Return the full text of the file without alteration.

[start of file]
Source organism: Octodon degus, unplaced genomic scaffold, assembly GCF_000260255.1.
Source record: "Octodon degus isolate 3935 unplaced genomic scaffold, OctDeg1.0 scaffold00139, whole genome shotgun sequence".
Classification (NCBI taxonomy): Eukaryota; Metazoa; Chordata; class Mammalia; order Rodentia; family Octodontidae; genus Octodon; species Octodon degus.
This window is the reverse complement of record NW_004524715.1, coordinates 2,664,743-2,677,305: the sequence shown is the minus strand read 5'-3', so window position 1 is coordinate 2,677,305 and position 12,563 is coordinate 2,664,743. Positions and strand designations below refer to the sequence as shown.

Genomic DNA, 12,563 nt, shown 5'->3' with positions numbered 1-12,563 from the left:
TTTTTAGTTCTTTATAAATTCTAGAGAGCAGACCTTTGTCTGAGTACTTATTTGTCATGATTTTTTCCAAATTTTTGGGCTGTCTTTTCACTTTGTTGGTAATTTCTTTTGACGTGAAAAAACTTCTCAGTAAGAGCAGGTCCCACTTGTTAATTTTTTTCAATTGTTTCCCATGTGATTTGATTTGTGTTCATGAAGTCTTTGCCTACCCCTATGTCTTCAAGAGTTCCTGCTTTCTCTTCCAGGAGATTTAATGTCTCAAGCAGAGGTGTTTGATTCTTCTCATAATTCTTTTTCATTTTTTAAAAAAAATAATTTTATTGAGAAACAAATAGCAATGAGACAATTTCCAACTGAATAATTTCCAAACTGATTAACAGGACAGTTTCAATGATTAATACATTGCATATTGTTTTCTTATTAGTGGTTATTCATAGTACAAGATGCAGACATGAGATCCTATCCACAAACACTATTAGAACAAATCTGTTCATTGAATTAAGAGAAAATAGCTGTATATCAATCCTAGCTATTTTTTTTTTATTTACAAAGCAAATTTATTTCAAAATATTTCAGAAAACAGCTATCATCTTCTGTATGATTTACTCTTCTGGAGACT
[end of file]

Source organism: Octodon degus, unplaced genomic scaffold, assembly GCF_000260255.1.
Source record: "Octodon degus isolate 3935 unplaced genomic scaffold, OctDeg1.0 scaffold00139, whole genome shotgun sequence".
Classification (NCBI taxonomy): Eukaryota; Metazoa; Chordata; class Mammalia; order Rodentia; family Octodontidae; genus Octodon; species Octodon degus.
This window is the reverse complement of record NW_004524715.1, coordinates 2,664,743-2,677,305: the sequence shown is the minus strand read 5'-3', so window position 1 is coordinate 2,677,305 and position 12,563 is coordinate 2,664,743. Positions and strand designations below refer to the sequence as shown.

Genomic DNA, 12,563 nt, shown 5'->3' with positions numbered 1-12,563 from the left:
TTTTTAGTTCTTTATAAATTCTAGAGAGCAGACCTTTGTCTGAGTACTTATTTGTCATGATTTTTTCCAAATTTTTGGGCTGTCTTTTCACTTTGTTGGTAATTTCTTTTGACGTGAAAAAACTTCTCAGTAAGAGCAGGTCCCACTTGTTAATTTTTTTCAATTGTTTCCCATGTGATTTGATTTGTGTTCATGAAGTCTTTGCCTACCCCTATGTCTTCAAGAGTTCCTGCTTTCTCTTCCAGGAGATTTAATGTCTCAAGCAGAGGTGTTTGATTCTTCTCATAATTCTTTTTCATTTTTTAAAAAAAATAATTTTATTGAGAAACAAATAGCAATGAGACAATTTCCAACTGAATAATTTCCAAACTGATTAACAGGACAGTTTCAATGATTAATACATTGCATATTGTTTTCTTATTAGTGGTTATTCATAGTACAAGATGCAGACATGAGATCCTATCCACAAACACTATTAGAACAAATCTGTTCATTGAATTAAGAGAAAATAGCTGTATATCAATCCTAGCTATTTTTTTTTTATTTACAAAGCAAATTTATTTCAAAATATTTCAGAAAACAGCTATCATCTTCTGTATGATTTACTCTTCTGGAGACT